# How I calculate how many Spindles I need for a perfectly even balustrade

## No. of stair balusters required for balustrades (same formula for porches/decking/other railings)

 It's really easy to calculate how many spindles or balusters are required when installing the stair balustrade/handrails with a simple formula, depending on the size of the stair spindles you are fitting.In order to satisfy building codes, generally stair spindles need to be installed with gaps no wider than 100mm (4") at the widest point (double check with you're local building inspector if you are unsure as this may vary depending on your location). You can test this by making sure a 100mm sphere/ball is not be able to fit between them at any point. The theory being that a child could fit their head through a gap like that and fall potentially strangling themselves or fit their whole body through and fall down the stairs.

There are a couple of different sizes of spindle but as a general rule approximately two spindles are needed for every stair tread to meet the regulations and also to look in proportion.

So, if I have treads I count them up and simply double the answer to figure how many spindles to buy. I always add at least two for waste/extra or in case one has a bad knot or other imperfection when they arrive on site and it can't be used.

Sometimes however there are no treads, like when fitting a balustrade to garden decking, a landing, a porch or a veranda for example or when installing a straight gallery of stair spindles.

In this instance, I use this simple formula for working out the exact number I will need in order to comply with the building code and regulations (of less than 100mm gaps).

## How many spindles you need to buy will depend on the thickness of the spindle you are installing - use this formula

Using a tape measure, first take an inside measurement across from newel post to newel post.

You can see from the picture below how I measure this on a long run when the posts don't extend enough.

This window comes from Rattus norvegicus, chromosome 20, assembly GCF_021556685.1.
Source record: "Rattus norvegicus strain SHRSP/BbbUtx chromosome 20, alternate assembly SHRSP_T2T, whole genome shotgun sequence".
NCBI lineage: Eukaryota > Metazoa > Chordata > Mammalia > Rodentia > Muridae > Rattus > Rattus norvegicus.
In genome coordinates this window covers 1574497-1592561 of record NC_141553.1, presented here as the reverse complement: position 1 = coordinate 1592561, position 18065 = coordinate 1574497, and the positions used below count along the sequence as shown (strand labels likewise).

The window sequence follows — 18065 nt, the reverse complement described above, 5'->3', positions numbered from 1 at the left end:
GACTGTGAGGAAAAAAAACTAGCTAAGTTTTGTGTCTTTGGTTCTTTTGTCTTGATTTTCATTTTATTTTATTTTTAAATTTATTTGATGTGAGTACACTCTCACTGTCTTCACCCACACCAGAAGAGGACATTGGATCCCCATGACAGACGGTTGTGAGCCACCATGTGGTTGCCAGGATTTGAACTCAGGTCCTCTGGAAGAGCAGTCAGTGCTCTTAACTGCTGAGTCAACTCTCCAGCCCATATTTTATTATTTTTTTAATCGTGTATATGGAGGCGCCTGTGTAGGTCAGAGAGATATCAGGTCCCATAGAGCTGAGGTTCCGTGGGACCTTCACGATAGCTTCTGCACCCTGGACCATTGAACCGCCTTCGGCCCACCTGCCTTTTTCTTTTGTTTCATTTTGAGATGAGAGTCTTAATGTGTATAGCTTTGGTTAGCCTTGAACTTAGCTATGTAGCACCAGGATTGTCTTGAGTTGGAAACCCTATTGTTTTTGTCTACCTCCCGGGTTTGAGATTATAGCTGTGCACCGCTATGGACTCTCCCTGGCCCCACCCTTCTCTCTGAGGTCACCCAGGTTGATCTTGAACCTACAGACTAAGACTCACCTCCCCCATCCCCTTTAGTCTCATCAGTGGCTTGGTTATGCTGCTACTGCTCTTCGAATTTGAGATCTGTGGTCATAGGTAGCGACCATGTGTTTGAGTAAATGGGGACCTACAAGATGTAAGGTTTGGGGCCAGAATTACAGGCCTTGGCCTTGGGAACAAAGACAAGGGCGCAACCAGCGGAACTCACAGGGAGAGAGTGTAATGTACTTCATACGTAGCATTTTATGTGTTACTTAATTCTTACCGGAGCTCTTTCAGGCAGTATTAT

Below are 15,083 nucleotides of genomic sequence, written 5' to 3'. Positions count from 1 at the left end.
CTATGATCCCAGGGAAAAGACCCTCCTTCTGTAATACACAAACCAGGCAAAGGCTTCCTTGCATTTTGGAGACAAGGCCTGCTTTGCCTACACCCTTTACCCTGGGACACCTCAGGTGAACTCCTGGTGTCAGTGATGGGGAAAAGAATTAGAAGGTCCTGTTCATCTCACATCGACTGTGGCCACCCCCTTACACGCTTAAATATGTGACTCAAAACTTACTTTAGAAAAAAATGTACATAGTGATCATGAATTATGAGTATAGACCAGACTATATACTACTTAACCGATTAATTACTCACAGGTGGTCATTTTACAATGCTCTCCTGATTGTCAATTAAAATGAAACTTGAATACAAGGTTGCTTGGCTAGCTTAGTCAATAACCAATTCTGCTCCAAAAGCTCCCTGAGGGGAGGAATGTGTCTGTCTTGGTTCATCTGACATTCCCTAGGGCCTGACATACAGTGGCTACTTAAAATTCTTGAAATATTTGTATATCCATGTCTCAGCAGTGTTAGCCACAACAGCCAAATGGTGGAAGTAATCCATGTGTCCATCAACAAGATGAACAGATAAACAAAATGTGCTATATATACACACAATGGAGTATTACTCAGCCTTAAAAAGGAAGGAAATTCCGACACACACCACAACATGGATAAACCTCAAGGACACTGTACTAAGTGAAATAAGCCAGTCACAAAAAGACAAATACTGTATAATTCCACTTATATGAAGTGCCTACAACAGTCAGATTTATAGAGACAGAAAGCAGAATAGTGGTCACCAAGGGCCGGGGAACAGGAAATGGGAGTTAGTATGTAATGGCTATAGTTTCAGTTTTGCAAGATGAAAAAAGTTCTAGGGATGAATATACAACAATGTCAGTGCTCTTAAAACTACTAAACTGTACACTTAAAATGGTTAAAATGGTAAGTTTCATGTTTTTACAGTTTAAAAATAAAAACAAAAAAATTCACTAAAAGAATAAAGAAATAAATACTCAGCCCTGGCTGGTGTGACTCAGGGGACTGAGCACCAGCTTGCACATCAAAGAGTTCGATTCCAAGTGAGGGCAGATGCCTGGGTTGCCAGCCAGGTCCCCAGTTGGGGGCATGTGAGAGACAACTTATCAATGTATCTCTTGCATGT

I do everything horizontally because it is a 100mm spacing horizontally that you need to keep within.

 If the staircase is long, clamp a long, straight spirit level to the front edge of the top newel post so it hangs down lower. Next, hook your tape measure to the spirit level so you can measure to the next newel post in a perfectly horizontal line from the floor.Step two:The formula / calculation to make to work out how many spindles you need, depends on the size of spindles you are installing. The three most common sizes of balusters and the calculations for each, are;If you are fitting 32mm spindles - divide the measurement by 112.When installing 35mm spindles - divide the measurement by 115.Or if you are installing 41mm spindles - divide the measurement by 121.(25mm spindles are no longer used because they are too weak)

The answer you get will almost always be a decimal, round it UP for the correct number of stair spindles needed. This calculation will give you the minimum number you need to satisfy the building regs, quite often I fit more to bring the gap between the square section of each one down to 75-90mm.

When installing turned spindles I keep the spindle spacing less than 85mm to ensure there is less than a 100mm gap at the widest points.

## Now you know how many, how do you go about installing the spindles?

Once the handrails are fitted and you've have calculated the correct number of balusters, you can use the installation tips here to get spindle spacing's perfect.

Use the comments box below to add your own tips on working out how many spindles are needed